Aazam Abidov is a poet and translator, one of the founders of the Creative Writing and
Translation Club in Tashkent, winner of Ulughbek Fund’s prize for poetry. He also gained
BBC Uzbek Service’s award for literature. He published more than ten poetry and translation
books, including Tunes of Asia (anthology of contemporary Uzbek poetry in English); A
Miracle is on the Way; and I leave You in Complete Boredom. Aazam tries to become a bridge
between contemporary Uzbek literature and World Literature. He attended creative writing
programs, poetry and translation festivals in the USA, Germany, Sweden, Russia, India,
Kazakhstan and Colombia. Poems here are English translations of his original Uzbek poems,
edited by James Day, and taken from the collection, The Island of Anxiety.
strive to go to rich countries
send our husbands and wives
they do hard work
or sell themselves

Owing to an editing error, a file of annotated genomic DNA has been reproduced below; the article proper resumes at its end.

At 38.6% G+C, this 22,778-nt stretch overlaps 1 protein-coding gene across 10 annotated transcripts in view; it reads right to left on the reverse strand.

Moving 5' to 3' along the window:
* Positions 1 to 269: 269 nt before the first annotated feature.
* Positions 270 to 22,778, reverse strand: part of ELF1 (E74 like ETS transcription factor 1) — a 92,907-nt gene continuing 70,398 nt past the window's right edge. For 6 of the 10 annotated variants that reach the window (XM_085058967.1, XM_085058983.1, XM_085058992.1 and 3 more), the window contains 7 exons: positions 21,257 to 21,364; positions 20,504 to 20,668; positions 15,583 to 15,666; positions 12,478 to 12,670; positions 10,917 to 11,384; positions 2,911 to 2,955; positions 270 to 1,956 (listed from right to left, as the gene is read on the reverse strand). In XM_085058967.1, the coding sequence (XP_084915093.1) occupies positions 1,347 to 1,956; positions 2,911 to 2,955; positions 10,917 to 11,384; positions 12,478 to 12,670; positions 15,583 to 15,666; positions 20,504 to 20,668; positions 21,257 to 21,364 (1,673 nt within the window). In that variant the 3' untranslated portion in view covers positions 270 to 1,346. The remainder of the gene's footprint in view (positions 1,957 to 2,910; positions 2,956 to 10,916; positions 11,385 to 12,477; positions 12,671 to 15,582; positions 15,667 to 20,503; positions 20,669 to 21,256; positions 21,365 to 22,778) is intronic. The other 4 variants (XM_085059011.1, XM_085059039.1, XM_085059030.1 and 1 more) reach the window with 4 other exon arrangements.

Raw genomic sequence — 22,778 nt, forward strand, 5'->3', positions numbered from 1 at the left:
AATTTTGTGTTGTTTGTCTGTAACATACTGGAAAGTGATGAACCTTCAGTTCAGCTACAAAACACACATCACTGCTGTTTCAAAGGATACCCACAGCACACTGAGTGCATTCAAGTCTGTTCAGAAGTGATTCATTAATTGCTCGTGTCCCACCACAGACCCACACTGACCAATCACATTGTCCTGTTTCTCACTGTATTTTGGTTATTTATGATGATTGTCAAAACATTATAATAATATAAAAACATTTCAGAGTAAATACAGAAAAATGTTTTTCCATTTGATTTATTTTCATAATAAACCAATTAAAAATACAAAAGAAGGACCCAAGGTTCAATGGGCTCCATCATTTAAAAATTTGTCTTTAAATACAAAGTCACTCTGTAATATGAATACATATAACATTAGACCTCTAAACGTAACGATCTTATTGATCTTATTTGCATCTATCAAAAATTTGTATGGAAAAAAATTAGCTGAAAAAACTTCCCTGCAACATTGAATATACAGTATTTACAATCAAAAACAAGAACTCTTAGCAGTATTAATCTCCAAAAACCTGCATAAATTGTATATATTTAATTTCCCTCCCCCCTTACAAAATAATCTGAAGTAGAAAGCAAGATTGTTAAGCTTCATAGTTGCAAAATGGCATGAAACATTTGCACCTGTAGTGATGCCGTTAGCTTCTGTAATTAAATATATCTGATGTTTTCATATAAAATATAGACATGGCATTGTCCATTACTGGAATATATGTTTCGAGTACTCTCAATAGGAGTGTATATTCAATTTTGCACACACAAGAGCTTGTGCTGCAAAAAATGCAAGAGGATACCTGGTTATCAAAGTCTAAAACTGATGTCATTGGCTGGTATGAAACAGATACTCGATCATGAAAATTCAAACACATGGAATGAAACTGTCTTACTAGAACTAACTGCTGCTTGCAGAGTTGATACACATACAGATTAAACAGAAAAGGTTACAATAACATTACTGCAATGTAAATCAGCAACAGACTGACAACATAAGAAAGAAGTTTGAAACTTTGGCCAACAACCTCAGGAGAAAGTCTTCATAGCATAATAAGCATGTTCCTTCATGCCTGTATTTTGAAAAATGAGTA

The other people in this country
have luxurious weddings from the sent money
and sing a song of happiness
We all work for the government
The tongue of the government is too long.
It is understandable
To accept a bribe and to give it
In business or social life.
People kill me with a blunt knife —
They give and take bribes
To go to Mecca
Trees begin to sing,
The Sun proceeds swimming.
Time goes on again on the terrace.
Do you remember me, bliss?
How can I get rid of this mortal music
Which makes me recall the past?
Even without any arid pleasure
Every night a star touches my eyelash,
The Moon comes out of my eyebrows,
Having knocked at the door of my soul
The sorrowful night becomes a guest of my eyes,
where there is a love.
Every night, I cannot ignore that virgin dreams
Press my chest and pull me to the sky.
Virgin dreams revolve here and there and say
“You are not with us, sorry, we, ourselves, cannot fly.”
Founded by Singapore-based poet Cyril Wong and co-edited with Eric Low, a poet living in Shanghai, and Jason Wee, writer and founder of Grey Projects that curated the publication of We Contain Multitudes: Twelve Years of SOFTBLOW. Past guest-editors were Chris Ujine Ong and Gwee Li Sui, a poet and graphic artist. SOFTBLOW has been a home for contemporary poetry from all over the world since Sep. 2004. We strive to focus the eye back on the poem. This journal does not pretend to exist for a general reading audience. It is for unswerving lovers of poetry who also appreciate how far poetry has come over time.